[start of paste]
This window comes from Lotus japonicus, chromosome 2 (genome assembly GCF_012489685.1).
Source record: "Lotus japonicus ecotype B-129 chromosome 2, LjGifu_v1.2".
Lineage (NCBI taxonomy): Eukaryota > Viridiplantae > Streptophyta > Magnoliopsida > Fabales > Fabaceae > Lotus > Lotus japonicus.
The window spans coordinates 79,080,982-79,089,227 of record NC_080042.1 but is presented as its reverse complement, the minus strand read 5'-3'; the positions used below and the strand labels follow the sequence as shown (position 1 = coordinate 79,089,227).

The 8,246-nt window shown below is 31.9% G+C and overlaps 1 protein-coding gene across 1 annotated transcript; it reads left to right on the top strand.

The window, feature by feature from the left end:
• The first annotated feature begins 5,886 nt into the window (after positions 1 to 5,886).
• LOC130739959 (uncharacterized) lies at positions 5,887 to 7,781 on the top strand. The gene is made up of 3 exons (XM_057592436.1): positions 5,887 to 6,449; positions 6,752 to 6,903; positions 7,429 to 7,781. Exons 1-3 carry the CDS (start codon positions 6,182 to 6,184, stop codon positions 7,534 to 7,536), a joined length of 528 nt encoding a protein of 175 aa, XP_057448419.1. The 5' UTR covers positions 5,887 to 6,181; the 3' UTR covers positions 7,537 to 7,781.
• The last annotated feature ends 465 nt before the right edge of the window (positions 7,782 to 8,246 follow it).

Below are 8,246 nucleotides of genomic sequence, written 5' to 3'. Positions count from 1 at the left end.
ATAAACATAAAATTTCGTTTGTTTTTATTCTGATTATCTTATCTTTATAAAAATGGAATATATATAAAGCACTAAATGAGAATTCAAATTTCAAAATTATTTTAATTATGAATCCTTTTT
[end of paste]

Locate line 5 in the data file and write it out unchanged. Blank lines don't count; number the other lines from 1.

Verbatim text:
The 8,246-nt window shown below is 31.9% G+C and overlaps 1 protein-coding gene across 1 annotated transcript; it reads left to right on the top strand.